Blackrock Clinic buys neighbouring two-acre site
Country’s biggest private hospital continues expansion plans after increasing profits
Blackrock Clinic: Running at “high level of occupancy”. Photograph: Cyril Byrne
Blackrock Clinic has acquired two acres of land from neighbouring St Catherine’s College to allow for expansion of what is one of the biggest private hospitals in the country.
The site was a former home economics teacher-training college and has been rented by the clinic for the past five years. It will add to the hospital’s existing prime 6.3-acre plot in Blackrock, Co Dublin.
“We want a lot more beds because we’re running very high levels of occupancy,” said Bryan Harty, the clinic’s chief executive. “We want to reorganise our diagnostic facilities . . . and I also want to re-engineer a lot of the healthcare processes.
“We need to move forward in terms of our technology and working practices and we’re thinking of setting up some specialist facilities in there.”
Latest accounts for Blackrock Clinic, which have been provided to The Irish Times, show that the hospital increased its pre-tax profit by 24 per cent to €13.6 million last year.
Expansion in capacity
The clinic was also a beneficiary of the closure of Mount Carmel hospital in south Dublin in January 2014, which led to a number of patients being referred to Blackrock.
Mr Harty, who joined the hospital in 2000 having relocated from the UK, said its bed occupancy is currently running at 80 per cent, up from 76 per cent last year. The hospital currently has 168 beds and had 7,765 inpatients last year, and almost 25,000 day-care discharges.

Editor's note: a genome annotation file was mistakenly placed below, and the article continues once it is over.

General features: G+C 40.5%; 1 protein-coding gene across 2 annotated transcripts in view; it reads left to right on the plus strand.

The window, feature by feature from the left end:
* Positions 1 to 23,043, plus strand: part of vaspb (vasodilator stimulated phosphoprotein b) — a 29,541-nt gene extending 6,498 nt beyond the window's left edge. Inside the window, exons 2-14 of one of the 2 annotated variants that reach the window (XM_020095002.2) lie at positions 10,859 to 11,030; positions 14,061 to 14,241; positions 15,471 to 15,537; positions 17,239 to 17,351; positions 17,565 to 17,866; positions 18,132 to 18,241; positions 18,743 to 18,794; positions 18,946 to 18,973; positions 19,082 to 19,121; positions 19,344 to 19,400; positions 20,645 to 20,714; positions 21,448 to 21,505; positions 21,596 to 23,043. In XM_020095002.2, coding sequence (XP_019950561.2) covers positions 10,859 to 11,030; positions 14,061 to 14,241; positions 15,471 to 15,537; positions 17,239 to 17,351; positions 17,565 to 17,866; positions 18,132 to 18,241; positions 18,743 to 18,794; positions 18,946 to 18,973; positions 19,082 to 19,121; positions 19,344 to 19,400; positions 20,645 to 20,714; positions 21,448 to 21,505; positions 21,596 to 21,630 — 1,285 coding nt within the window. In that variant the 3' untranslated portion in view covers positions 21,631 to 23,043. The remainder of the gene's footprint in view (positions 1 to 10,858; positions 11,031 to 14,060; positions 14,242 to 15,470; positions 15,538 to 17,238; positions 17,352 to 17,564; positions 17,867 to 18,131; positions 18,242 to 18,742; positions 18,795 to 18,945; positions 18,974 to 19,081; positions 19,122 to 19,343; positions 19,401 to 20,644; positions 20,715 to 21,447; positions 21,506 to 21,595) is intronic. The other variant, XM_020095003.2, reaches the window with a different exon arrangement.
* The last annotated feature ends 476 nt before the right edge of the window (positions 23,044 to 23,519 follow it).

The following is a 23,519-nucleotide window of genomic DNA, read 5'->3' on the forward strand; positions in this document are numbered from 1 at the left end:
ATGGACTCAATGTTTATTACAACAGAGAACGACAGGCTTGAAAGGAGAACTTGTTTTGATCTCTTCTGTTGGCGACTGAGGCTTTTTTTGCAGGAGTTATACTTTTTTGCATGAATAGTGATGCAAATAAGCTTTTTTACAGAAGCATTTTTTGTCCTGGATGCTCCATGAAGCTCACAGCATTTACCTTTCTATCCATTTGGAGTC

Turnover at Blackrock Hospital Ltd and subsidiaries rose to €103.4 million in 2014 compared with €93 million in the previous year.
Its corporate tax charge increased to €1.6 million from €1.2 million in the previous 12 months. The accounts show that the company paid €4 million in dividends to shareholders, who include beef baron Larry Goodman, having paid them €5.6 million in 2013.
Legal disputeJohn Flynn
Mr Harty declined to comment on the dispute. “Other than to say that it doesn’t affect the running of the business,” he said, adding that shareholders had agreed to spend another €2.5 million on equipment.
The accounts show that the company had a bank loan of €52.5 million at the end of 2014 which was due to be refinanced this year.
In 2014, the hospital employed 724 staff directly and 114 indirectly through catering and cleaning contractors. It also employed some workers through agencies. Its payroll costs rose by 9 per cent to just over €37 million but the amount spent on temporary contracts and agency staff reduced to €1.4 million from €1.6 million in 2013.
Mr Harty said the biggest challenge “by a country mile” that he faces is recruiting nurses. “It’s an international problem, actually. There aren’t enough nurses in the world.”